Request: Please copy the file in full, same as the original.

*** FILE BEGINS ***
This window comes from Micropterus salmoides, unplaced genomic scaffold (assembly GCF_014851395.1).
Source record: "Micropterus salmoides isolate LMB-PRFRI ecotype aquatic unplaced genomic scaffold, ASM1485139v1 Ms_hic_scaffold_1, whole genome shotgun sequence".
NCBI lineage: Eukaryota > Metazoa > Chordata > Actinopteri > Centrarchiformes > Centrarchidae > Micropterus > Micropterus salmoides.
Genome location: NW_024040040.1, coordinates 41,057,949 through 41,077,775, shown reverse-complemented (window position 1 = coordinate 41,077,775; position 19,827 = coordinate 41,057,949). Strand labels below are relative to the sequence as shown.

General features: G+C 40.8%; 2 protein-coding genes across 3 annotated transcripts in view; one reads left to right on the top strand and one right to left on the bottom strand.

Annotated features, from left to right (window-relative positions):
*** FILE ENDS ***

This window comes from Micropterus salmoides, unplaced genomic scaffold (assembly GCF_014851395.1).
Source record: "Micropterus salmoides isolate LMB-PRFRI ecotype aquatic unplaced genomic scaffold, ASM1485139v1 Ms_hic_scaffold_1, whole genome shotgun sequence".
NCBI lineage: Eukaryota > Metazoa > Chordata > Actinopteri > Centrarchiformes > Centrarchidae > Micropterus > Micropterus salmoides.
Genome location: NW_024040040.1, coordinates 41,057,949 through 41,077,775, shown reverse-complemented (window position 1 = coordinate 41,077,775; position 19,827 = coordinate 41,057,949). Strand labels below are relative to the sequence as shown.

General features: G+C 40.8%; 2 protein-coding genes across 3 annotated transcripts in view; one reads left to right on the top strand and one right to left on the bottom strand.

Annotated features, from left to right (window-relative positions):